In two recent decisions, Justices Charles E. Ramos and Saliann Scarpulla of the New York Commercial Division ruled that term sheets were not binding agreements. Keitel v. E*Trade Fin. Corp., No. 652220/2015, 2017 BL 131532 (N.Y. Sup. Ct. Apr. 17, 2017); JTS Trading Ltd. v. Trinity White City Ventures Ltd., No. 651936/2015, 2017 BL 131820 (N.Y. Sup. Ct. Apr. 17, 2017). These cases serve as reminders to contracting parties to use unequivocal terms to reflect the creation of binding obligations when memorializing their agreements.
In Keitel, Justice Ramos held that there was no meeting of the minds between Harvey Keitel—a film actor known for his roles in Taxi Driver and Pulp Fiction—and E*Trade Financial Corporation (“E*Trade”)—an online brokerage firm—when they exchanged a term sheet regarding the production of a series of commercials.
E*Trade retained an advertising firm, which in turn retained a talent agency, to find a star for E*Trade’s ad campaign. Keitel’s agent informed the talent agency that Keitel was interested in the spot. The next day, the talent agency sent Keitel’s agent an e-mail attaching an unsigned term sheet that contained many blanks, and whose filename contained the phrase, “non-binding-Term-Sheet.” The term sheet provided, in relevant part:
This letter sets forth the general intent of the parties to discuss in good faith the terms and conditions of Artist’s potential participation in E*Trade’s advertising, providing that neither party shall be bound until the parties execute a more formal written agreement, which shall include terms and conditions standard for agreements of this type. . . .
Three days later, and upon Keitel’s agent’s request, the talent agency resent the term sheet, this time indicating that it was a “firm and binding offer . . . contingent upon the result of the background check, and of course coming to terms on scripts, compensation, etc.”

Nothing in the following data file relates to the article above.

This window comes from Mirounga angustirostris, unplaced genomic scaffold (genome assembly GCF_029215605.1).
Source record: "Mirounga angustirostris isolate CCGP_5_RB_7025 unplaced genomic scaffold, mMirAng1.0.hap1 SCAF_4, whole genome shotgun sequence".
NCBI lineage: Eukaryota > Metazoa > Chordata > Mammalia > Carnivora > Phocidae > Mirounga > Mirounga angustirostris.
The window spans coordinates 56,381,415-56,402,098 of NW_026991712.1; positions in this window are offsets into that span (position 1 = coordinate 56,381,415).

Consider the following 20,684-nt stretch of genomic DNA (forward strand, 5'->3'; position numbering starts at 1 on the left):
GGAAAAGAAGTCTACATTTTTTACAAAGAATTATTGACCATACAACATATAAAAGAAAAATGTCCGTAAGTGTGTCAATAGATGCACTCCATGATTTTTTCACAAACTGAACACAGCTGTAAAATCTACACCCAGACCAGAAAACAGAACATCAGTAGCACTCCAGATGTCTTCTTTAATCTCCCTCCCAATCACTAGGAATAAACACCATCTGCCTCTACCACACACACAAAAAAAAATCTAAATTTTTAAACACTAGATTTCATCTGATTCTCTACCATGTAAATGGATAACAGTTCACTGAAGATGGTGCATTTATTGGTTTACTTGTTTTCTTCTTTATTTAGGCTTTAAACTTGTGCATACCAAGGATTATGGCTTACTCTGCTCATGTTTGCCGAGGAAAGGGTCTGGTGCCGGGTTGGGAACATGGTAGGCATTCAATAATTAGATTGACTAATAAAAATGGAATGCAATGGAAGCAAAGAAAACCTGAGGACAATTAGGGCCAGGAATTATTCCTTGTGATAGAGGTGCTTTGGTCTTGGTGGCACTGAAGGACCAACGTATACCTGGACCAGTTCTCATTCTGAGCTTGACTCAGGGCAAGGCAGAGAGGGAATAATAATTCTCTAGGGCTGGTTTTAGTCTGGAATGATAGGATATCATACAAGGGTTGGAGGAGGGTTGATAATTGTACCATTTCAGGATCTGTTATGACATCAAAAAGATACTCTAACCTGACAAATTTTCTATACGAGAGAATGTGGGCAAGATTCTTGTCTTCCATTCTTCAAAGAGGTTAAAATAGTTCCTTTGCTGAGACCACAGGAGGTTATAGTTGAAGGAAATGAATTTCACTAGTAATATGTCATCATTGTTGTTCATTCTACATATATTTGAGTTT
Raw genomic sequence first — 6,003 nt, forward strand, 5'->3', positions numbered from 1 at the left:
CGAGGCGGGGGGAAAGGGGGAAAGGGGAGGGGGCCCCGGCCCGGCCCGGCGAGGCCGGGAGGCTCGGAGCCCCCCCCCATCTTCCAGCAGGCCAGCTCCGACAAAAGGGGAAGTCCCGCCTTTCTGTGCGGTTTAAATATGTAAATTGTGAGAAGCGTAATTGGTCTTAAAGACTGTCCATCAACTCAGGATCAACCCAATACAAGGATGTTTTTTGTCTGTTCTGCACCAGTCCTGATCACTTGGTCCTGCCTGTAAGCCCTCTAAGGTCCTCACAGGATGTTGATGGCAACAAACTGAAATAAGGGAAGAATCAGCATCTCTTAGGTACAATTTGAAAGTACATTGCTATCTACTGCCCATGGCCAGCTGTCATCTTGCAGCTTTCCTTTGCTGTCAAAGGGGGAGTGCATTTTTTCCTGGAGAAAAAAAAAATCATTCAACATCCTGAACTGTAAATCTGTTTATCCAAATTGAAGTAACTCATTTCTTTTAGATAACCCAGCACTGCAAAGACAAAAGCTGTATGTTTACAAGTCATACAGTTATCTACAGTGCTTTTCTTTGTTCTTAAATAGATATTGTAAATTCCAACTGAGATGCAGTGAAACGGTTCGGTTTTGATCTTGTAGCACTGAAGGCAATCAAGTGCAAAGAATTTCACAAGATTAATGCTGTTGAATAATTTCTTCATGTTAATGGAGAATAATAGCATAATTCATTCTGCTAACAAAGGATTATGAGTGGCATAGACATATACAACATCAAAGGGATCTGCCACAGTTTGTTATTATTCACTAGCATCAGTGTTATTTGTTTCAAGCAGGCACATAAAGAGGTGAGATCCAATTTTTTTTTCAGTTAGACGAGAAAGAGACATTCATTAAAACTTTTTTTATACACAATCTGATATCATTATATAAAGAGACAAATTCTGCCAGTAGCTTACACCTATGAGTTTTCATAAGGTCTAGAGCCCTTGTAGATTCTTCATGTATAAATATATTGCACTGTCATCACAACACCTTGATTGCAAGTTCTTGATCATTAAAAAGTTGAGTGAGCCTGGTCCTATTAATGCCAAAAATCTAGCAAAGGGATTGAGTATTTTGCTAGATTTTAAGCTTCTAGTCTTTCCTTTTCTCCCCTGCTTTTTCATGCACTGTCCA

The following day, Keitel’s agent notified the talent agency that E*Trade and Keitel “ha[d] a deal and were all good,” to which the talent agency responded, “great.” Keitel’s agent told the talent agency to “expect back a redline” that would show edits to the term sheet. Later that day, Keitel’s agent notified the talent agency that Keitel had “agreed to do the 3 commercials for E Trade. Per our conversations, can you please get us the Long Form contract as soon as possible . . . .”
One day later, the talent agency responded that E*Trade was no longer interested in working with Keitel. The talent agency offered a “kill fee” of $150,000, which Keitel’s agent declined.
Keitel sued E*Trade in the New York Commercial Division alleging breach of contract. E*Trade moved to dismiss Keitel’s complaint on the ground that the parties did not enter into a binding contract.
The issue, according to Justice Ramos, was “whether the Term Sheet constitutes a binding contract or merely an agreement to agree.” E*Trade argued that there was no binding contract because the term sheet stated that “neither party shall be bound until the parties execute a more formal written agreement.” E*Trade also argued that the term sheet could not be a contract because it lacked material terms (e.g., scheduling, location, and director), and that, even if the term sheet constituted an offer, Keitel and his agent failed to clearly and unequivocally accept its terms. Keitel countered that the totality of E*Trade’s conduct demonstrated an intent to be bound, as evidenced by the e-mails exchanged between Keitel’s agent and the talent agency. Keitel also argued that the parties had a meeting of the minds on all material terms, including hours, compensation, and the number and duration of commercials to be produced.